“How can we make what's working, work better, safer and at a lower cost? That's what we're being asked,” says Joe Oberle, senior director of Product Marketing for Drive Medical.
Eight percent of Drive's sales are now bariatric products, which go beyond beds to walking aids, bath safety equipment and commodes. Wheelchairs with 30-inch width and 700-pound capacity can combine with specialized canes, rollators and power chairs to promote independence and mobility.
“Most end-users and some providers think that once you pass the 300-pound weight capacity that there is very limited variety,” Oberle says.
But newer products help address co-morbidities, with lower beds, higher weight tolerances and pressure management components.
After years of recommending technological innovations, Swiatkowski is seeing more acceptance industry-wide. Direct Supply, for example, has a showroom devoted to app-enabled equipment.
Technology can be life-altering for those suffering from hearing loss. Information about a ringing phone can be projected onto a TV or tablet, and automated lighting cues like dimming can be used to announce meal times or other daily activities.
Hearing loops are in use at several Brookdale communities. A system looped around a communal space can transmit sound magnetically to telecoil hearing aids, keeping residents connected through programming and announcements. It can counter the loss of stereophonic hearing, which exacerbates dementia.
Kaestner credits music with keeping residents engaged and happy, adding that it can create a strong dopamine response in the human brain. But he notes that the technology won't work without attentive staff. Changing the batteries in patient devices can't be overlooked.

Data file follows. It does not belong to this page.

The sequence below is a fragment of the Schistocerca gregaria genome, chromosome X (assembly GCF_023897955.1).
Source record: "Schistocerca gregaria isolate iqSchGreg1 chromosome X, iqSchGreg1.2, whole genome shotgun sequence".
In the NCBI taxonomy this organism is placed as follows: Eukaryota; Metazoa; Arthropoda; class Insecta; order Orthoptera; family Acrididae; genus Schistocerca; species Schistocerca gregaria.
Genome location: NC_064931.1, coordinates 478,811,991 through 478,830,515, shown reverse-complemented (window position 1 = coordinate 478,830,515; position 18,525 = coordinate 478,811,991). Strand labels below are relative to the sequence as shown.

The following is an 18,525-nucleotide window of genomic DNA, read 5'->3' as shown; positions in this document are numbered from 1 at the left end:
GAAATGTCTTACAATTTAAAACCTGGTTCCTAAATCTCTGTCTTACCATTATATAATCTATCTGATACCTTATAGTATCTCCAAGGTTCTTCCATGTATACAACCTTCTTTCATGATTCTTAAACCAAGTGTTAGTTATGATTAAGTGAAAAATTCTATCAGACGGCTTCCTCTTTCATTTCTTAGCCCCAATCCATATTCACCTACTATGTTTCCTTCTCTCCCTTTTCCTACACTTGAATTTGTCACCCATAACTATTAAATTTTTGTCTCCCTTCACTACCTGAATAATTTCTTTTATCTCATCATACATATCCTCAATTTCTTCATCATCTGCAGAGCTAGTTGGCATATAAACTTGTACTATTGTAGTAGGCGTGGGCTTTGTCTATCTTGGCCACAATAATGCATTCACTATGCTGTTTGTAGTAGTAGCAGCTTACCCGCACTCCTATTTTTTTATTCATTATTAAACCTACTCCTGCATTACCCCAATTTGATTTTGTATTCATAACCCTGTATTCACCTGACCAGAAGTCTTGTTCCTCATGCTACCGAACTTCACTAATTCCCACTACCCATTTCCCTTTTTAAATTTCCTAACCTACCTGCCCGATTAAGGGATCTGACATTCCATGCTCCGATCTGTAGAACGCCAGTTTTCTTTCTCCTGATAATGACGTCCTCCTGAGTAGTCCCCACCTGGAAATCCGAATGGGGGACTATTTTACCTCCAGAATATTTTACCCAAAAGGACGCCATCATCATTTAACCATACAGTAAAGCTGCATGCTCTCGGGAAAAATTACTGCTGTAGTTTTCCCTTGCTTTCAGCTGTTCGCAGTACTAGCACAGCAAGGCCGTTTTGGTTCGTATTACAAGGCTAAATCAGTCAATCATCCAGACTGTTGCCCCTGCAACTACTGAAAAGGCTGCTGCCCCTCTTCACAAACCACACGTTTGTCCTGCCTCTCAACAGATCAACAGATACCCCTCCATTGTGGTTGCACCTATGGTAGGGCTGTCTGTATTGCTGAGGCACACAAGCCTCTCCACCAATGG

At the Florence Center, technology literally speaks for patients who can't. Equipped with power chairs and computers that hover over their laps, residents use eye-gaze technology to control lighting, heat, doors, even elevator keys. Each patient also can choose a computer voice to communicate with others.
“A person's computer becomes their command center,” says Betsy Mullen, RN, chief clinical officer for the center's operator, Chelsea Jewish Foundation. “Anything you can run from an electrical outlet, they can control.”
For early-onset patients who previously lived in typical long-term care, the restored independence is akin to treatment. Mullen says her residents depend on the computer as they would an arm or leg.
One of just a handful of care facilities employing such large-scale technology, the Florence Center attracts many residents online. But design experts believe more local facilities will implement high-tech tools that promote independence as more baby boomers age and move in.
“It's going to be almost an expectation as our generation ages,” Mullen says.
Many Florence Center residents opt to use a ventilator in their final weeks or months, and the rooms were built with that space need in mind. It's part of an overall approach that keeps residents in their homes for as long as they'd like.
Swiatkowski says “convertible” spaces with wide doorways, high voltage outlets and a bigger footprint are more in demand than ever. Tenenbaum agrees, noting that families hate to see their loved ones move from one building or wing to another.
For Brookdale's Kaestner, including non-institutional details is also critical. The window-to-wall ratio, heating systems and bath fixtures might not be noticeable on their own, but they create a whole greater than its parts.
“You have to look beyond the four walls and the dimensions … to think about what really makes the room,” he says.
Finally, administrators should not forget about lighting issues and access to outside views, Rolenc says.
“Natural lighting is important to all humankind, but specifically it has been proven to improve the mood and health of those with mobility issues,” she says. n